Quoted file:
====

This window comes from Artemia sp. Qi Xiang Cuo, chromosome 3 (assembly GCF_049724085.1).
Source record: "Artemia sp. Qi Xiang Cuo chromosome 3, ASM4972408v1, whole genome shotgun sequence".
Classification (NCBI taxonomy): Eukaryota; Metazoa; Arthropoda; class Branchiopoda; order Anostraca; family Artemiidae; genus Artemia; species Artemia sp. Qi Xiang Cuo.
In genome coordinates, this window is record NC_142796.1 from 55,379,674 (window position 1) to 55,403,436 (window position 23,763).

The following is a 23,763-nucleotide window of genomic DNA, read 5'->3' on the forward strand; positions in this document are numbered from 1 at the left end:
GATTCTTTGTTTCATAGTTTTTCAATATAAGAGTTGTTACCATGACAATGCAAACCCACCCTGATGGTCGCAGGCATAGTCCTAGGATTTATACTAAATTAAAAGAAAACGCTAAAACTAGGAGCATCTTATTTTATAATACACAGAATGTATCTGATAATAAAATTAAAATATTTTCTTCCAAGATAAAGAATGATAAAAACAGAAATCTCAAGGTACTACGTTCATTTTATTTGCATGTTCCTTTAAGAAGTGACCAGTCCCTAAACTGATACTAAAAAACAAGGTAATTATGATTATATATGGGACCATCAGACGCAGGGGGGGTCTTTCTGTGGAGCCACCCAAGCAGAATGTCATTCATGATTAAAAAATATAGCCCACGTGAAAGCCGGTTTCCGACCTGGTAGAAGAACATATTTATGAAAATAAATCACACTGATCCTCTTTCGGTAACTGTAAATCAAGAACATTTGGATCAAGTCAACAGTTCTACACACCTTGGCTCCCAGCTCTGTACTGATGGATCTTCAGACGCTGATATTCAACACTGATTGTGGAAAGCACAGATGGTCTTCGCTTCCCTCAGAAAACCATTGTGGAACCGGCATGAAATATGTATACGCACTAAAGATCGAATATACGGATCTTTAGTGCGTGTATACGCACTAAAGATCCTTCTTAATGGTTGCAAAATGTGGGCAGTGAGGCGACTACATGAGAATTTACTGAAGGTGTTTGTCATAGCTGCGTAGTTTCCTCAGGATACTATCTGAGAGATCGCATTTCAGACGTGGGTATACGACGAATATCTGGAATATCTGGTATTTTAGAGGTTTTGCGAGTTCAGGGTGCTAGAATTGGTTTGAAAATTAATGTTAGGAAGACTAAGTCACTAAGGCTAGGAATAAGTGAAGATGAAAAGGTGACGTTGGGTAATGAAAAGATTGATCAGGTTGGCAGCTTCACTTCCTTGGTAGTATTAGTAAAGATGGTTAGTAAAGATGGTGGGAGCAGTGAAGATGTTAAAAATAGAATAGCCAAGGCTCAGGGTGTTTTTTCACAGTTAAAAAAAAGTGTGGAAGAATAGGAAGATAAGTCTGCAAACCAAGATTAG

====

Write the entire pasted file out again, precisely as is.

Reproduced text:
This window comes from Artemia sp. Qi Xiang Cuo, chromosome 3 (assembly GCF_049724085.1).
Source record: "Artemia sp. Qi Xiang Cuo chromosome 3, ASM4972408v1, whole genome shotgun sequence".
Classification (NCBI taxonomy): Eukaryota; Metazoa; Arthropoda; class Branchiopoda; order Anostraca; family Artemiidae; genus Artemia; species Artemia sp. Qi Xiang Cuo.
In genome coordinates, this window is record NC_142796.1 from 55,379,674 (window position 1) to 55,403,436 (window position 23,763).

The following is a 23,763-nucleotide window of genomic DNA, read 5'->3' on the forward strand; positions in this document are numbered from 1 at the left end:
GATTCTTTGTTTCATAGTTTTTCAATATAAGAGTTGTTACCATGACAATGCAAACCCACCCTGATGGTCGCAGGCATAGTCCTAGGATTTATACTAAATTAAAAGAAAACGCTAAAACTAGGAGCATCTTATTTTATAATACACAGAATGTATCTGATAATAAAATTAAAATATTTTCTTCCAAGATAAAGAATGATAAAAACAGAAATCTCAAGGTACTACGTTCATTTTATTTGCATGTTCCTTTAAGAAGTGACCAGTCCCTAAACTGATACTAAAAAACAAGGTAATTATGATTATATATGGGACCATCAGACGCAGGGGGGGTCTTTCTGTGGAGCCACCCAAGCAGAATGTCATTCATGATTAAAAAATATAGCCCACGTGAAAGCCGGTTTCCGACCTGGTAGAAGAACATATTTATGAAAATAAATCACACTGATCCTCTTTCGGTAACTGTAAATCAAGAACATTTGGATCAAGTCAACAGTTCTACACACCTTGGCTCCCAGCTCTGTACTGATGGATCTTCAGACGCTGATATTCAACACTGATTGTGGAAAGCACAGATGGTCTTCGCTTCCCTCAGAAAACCATTGTGGAACCGGCATGAAATATGTATACGCACTAAAGATCGAATATACGGATCTTTAGTGCGTGTATACGCACTAAAGATCCTTCTTAATGGTTGCAAAATGTGGGCAGTGAGGCGACTACATGAGAATTTACTGAAGGTGTTTGTCATAGCTGCGTAGTTTCCTCAGGATACTATCTGAGAGATCGCATTTCAGACGTGGGTATACGACGAATATCTGGAATATCTGGTATTTTAGAGGTTTTGCGAGTTCAGGGTGCTAGAATTGGTTTGAAAATTAATGTTAGGAAGACTAAGTCACTAAGGCTAGGAATAAGTGAAGATGAAAAGGTGACGTTGGGTAATGAAAAGATTGATCAGGTTGGCAGCTTCACTTCCTTGGTAGTATTAGTAAAGATGGTTAGTAAAGATGGTGGGAGCAGTGAAGATGTTAAAAATAGAATAGCCAAGGCTCAGGGTGTTTTTTCACAGTTAAAAAAAAGTGTGGAAGAATAGGAAGATAAGTCTGCAAACCAAGATTAG